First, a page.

This idea is tied to wealth of conceptual and methodological insights that we’re only beginning to comprehend. For over 50 years, researchers asked questions of the type: Is decentralisation good or bad for X?, where X was some important policy-related outcome, such as primary enrolment rates, access to water and sanitation, or levels of corruption. Such studies approached decentralisation as if it were a technocratic issue. They treated the specifics of reform – the many decisions about how to unpick centralised public services and decentralise which components to what levels – as if these were given, choosing instead to compare ‘the effects of decentralisation’ across countries.

Researchers were not entirely unaware of these issues. Their methodological stance was always more a convenience than an assertion of principle. But it coloured the empirical literature all the same, affecting what questions were asked, and how studies were structured. Only recently have researchers began to internalise that the many decisions about how to decentralise precisely which state functions are not fundamentally technocratic issues. They are political issues everywhere, all the time.

Jean-Paul Faguet is a co-editor and contributing author to Decentralised Governance: Crafting Effective Democracies Around The World. This book is free to read and download  from the LSE Press website via Open Access publishing.

Further reading

Dilip Mokherjee, Decentralised targeting of transfer programmes: A reassessment

  1. Anirban Mitra and Sarmistha Pal, Impact of fiscal decentralisation and ethnic heterogeneity on choice of local polity
  2. Zaki Wahhaj and Abu S. Shonchoy, Birth Registration in the Developing World: Bridging the gap between policy and practice

 


The views expressed in this post are those of the author and do not reflect those of the International Development LSE blog, the London School of Economics and Political Science, or the European External Action Service. The blog is based on the author’s dissertation.

This article was first published with the LSE Press Blog.

Image credit: A quick Gephi based visualisation of the data burden imposed on local government by central government. Tony Hirst via Flickr.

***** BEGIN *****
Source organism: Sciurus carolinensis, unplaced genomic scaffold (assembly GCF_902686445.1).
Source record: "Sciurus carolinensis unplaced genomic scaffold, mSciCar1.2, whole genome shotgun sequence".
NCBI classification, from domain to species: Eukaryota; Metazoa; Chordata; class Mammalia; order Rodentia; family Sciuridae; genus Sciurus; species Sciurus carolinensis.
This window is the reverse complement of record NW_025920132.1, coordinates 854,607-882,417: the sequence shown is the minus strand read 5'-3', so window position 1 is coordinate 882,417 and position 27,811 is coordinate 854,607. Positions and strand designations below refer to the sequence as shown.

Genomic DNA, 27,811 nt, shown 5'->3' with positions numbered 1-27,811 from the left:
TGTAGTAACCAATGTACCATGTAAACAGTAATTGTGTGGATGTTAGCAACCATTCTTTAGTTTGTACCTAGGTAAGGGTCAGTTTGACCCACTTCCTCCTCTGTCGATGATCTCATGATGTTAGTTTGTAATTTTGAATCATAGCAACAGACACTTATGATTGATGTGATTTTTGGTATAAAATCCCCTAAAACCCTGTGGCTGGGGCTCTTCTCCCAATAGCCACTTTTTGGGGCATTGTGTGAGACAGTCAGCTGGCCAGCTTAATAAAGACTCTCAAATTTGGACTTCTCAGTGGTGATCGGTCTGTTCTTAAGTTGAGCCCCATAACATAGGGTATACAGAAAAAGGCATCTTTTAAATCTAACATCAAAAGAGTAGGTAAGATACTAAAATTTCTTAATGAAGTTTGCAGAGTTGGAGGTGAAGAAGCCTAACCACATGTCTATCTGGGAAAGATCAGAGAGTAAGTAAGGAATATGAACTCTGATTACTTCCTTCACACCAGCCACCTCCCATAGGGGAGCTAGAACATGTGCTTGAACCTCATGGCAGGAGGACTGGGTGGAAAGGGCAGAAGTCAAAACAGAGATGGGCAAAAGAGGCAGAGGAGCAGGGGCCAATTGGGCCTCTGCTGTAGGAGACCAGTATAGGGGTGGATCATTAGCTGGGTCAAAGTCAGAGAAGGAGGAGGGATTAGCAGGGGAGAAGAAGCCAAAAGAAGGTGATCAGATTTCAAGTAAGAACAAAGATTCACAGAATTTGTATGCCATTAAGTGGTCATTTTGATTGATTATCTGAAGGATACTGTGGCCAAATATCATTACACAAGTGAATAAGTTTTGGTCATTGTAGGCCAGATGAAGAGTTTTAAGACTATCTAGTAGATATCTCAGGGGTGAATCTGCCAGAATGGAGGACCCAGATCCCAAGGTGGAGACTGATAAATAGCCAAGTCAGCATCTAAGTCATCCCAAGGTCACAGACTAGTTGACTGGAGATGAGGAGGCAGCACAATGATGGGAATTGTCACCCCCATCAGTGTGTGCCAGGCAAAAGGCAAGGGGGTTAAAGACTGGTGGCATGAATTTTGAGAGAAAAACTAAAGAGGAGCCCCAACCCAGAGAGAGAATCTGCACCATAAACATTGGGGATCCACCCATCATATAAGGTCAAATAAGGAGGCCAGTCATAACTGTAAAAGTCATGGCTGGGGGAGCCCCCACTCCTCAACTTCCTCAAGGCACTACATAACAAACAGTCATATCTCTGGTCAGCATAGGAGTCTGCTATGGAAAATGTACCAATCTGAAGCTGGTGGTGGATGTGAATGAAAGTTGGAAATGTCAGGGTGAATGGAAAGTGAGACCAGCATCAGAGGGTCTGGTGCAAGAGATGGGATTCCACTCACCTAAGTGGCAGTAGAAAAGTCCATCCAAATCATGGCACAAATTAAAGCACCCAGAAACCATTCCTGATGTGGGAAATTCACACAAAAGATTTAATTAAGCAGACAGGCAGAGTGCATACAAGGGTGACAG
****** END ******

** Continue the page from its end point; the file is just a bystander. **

About the author

Jean-Paul Faguet

Jean-Paul Faguet (@jpfaguet) is Professor of the Political Economy of Development at the London School of Economics, and Co-Programme Director of the MSc in Development Management. He is also Chair of the Decentralization Task Force at Columbia University’s Initiative for Policy Dialogue. He works at the frontier between economics and political science, using quantitative and qualitative methods to investigate the institutions and organizational forms that underpin development transformations.

Posted In: Development Economics | Publications

Leave a Reply

Your email address will not be published. Required fields are marked *

RSS Justice and Security Research Programme

RSS LSE’s engagement with South Asia

  • Harka and Balen: Era of Political Renaissance in Nepal?
    Can a new, hands-on, citizen-focused practice of political governance change traditionally hierarchical élite political behaviour? Shishir Bhatta discusses how the politics of two mayors with no political bloodline is impacting political and citizen awareness in Nepal.    In June 2023, Harka Raj Sampang Rai, the Mayor of Dharan, succeeded in bringing direct water supply to […]
  • Ladakh: Fighting for a Sustainable Future
    Fragile eco-regions require special attention to ensure the preservation of their environment and lifestyle. Confronted with the imperatives of modernity, such places have to often speak louder than others to insure their future. Gurmeet Kaur discusses the region of Ladakh in northern India, and the advocacy by its people for a sustainable future.      […]